A Answers (3)
Safe sex practices such as using condoms and avoiding multiple partners are the best ways to keep from spreading HPV. Gynecologist Kristine Borrison, MD, of Good Samaritan Hospital explains in this video how to manage symptoms and complications.
Even if you think the warts have gone away, there may be some you can't see. And even after the warts are treated, the HPV virus may remain. Using condoms may reduce your risk of passing on genital warts.
The answer is based on source information from the National Women's Health Information Center.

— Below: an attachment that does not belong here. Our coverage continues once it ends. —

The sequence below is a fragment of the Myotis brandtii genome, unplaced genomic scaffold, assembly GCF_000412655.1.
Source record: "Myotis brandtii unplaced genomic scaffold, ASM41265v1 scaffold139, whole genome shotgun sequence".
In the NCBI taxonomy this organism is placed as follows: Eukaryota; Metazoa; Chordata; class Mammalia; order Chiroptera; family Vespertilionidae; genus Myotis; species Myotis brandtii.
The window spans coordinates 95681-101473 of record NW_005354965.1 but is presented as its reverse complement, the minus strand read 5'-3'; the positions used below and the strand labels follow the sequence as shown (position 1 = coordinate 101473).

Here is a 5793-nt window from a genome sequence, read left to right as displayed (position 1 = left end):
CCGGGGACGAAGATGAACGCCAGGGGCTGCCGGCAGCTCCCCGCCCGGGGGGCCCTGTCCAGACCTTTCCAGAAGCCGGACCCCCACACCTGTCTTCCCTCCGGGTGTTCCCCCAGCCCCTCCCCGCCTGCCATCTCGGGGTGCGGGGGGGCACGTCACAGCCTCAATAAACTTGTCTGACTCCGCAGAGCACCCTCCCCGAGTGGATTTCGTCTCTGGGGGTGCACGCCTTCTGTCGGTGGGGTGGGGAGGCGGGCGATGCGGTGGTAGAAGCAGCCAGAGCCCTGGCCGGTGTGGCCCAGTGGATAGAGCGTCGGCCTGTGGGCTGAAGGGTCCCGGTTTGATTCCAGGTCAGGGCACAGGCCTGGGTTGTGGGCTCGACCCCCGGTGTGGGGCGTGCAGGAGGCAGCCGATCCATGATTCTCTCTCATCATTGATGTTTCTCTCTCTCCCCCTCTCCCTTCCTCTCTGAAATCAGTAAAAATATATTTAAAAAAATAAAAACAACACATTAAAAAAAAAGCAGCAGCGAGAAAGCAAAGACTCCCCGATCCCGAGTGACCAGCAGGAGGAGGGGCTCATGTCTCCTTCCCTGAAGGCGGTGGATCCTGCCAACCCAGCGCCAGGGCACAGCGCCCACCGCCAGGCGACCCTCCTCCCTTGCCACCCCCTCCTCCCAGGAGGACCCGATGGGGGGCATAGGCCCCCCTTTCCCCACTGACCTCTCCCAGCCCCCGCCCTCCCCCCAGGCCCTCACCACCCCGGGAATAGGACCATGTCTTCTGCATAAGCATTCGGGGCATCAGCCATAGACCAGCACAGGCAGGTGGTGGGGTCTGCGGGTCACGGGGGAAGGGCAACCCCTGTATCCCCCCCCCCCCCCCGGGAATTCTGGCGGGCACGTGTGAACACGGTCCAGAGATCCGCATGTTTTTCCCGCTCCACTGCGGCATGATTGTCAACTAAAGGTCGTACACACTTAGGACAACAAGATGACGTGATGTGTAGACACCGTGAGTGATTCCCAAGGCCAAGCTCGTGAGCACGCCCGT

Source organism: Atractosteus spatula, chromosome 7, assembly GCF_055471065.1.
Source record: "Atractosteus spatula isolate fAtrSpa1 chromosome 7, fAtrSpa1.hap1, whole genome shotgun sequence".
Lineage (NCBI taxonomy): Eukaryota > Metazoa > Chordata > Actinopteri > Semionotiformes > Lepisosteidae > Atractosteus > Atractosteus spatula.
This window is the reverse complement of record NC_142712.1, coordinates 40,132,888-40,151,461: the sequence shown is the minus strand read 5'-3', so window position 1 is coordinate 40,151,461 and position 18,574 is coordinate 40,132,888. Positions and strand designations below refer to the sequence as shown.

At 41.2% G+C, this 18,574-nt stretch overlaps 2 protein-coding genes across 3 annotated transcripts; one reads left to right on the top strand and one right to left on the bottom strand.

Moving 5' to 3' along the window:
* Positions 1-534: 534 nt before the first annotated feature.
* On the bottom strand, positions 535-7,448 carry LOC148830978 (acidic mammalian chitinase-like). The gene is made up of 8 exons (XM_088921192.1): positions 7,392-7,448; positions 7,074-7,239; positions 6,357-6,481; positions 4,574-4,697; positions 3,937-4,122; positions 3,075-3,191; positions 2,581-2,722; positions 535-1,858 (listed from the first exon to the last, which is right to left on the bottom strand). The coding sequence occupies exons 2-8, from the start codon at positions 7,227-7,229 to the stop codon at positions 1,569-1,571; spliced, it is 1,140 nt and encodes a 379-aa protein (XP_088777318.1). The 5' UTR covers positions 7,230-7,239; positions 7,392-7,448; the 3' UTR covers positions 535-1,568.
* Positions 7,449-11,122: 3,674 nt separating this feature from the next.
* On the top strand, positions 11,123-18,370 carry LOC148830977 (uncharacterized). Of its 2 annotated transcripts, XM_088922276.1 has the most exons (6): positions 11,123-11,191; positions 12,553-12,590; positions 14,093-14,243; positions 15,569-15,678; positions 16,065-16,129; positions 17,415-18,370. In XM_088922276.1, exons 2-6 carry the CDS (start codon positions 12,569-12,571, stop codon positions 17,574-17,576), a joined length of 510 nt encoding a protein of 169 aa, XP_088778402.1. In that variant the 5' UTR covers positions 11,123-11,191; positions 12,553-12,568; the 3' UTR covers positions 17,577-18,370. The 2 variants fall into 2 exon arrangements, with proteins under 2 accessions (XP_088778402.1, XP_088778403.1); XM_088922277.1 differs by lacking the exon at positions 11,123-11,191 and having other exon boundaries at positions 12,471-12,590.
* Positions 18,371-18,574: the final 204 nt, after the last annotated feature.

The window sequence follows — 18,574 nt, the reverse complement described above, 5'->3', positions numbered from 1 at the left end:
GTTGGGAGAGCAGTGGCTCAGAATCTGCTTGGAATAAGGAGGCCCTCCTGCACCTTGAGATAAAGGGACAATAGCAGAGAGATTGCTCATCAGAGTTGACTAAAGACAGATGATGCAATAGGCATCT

Both male and female partners can be immunized with the Gardasil vaccine to protect them from getting HPV types 6, 11, 16, and 18. Condoms can reduce (although not completely prevent) transmission of HPV, so condom use is definitely recommended. Direct skin-to-skin contact involving the genital area of an infected person can transmit HPV, so abstain from “dry humping” (genital contact without vaginal or anal penetration) as well as intercourse.
This content reflects information from various individuals and organizations and may offer alternative or opposing points of view. It should not be used for medical advice, diagnosis or treatment. As always, you should consult with your healthcare provider about your specific health needs.